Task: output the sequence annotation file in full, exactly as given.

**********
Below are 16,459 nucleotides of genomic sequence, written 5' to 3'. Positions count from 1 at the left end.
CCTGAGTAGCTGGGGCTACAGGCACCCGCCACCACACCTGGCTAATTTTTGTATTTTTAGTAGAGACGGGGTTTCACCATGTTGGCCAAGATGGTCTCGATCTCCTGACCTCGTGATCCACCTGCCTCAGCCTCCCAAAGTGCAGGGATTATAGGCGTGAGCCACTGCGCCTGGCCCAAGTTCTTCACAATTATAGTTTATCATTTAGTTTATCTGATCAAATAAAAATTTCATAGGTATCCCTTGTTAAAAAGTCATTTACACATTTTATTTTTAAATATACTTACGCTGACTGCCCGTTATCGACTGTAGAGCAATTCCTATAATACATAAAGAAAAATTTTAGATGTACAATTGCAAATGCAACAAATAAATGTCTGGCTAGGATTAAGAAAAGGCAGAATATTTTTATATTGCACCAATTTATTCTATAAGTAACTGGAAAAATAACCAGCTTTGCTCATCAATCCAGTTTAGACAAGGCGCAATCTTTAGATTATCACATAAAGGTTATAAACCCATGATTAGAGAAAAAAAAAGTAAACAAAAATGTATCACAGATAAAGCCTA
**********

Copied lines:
Below are 16,459 nucleotides of genomic sequence, written 5' to 3'. Positions count from 1 at the left end.
CCTGAGTAGCTGGGGCTACAGGCACCCGCCACCACACCTGGCTAATTTTTGTATTTTTAGTAGAGACGGGGTTTCACCATGTTGGCCAAGATGGTCTCGATCTCCTGACCTCGTGATCCACCTGCCTCAGCCTCCCAAAGTGCAGGGATTATAGGCGTGAGCCACTGCGCCTGGCCCAAGTTCTTCACAATTATAGTTTATCATTTAGTTTATCTGATCAAATAAAAATTTCATAGGTATCCCTTGTTAAAAAGTCATTTACACATTTTATTTTTAAATATACTTACGCTGACTGCCCGTTATCGACTGTAGAGCAATTCCTATAATACATAAAGAAAAATTTTAGATGTACAATTGCAAATGCAACAAATAAATGTCTGGCTAGGATTAAGAAAAGGCAGAATATTTTTATATTGCACCAATTTATTCTATAAGTAACTGGAAAAATAACCAGCTTTGCTCATCAATCCAGTTTAGACAAGGCGCAATCTTTAGATTATCACATAAAGGTTATAAACCCATGATTAGAGAAAAAAAAAGTAAACAAAAATGTATCACAGATAAAGCCTA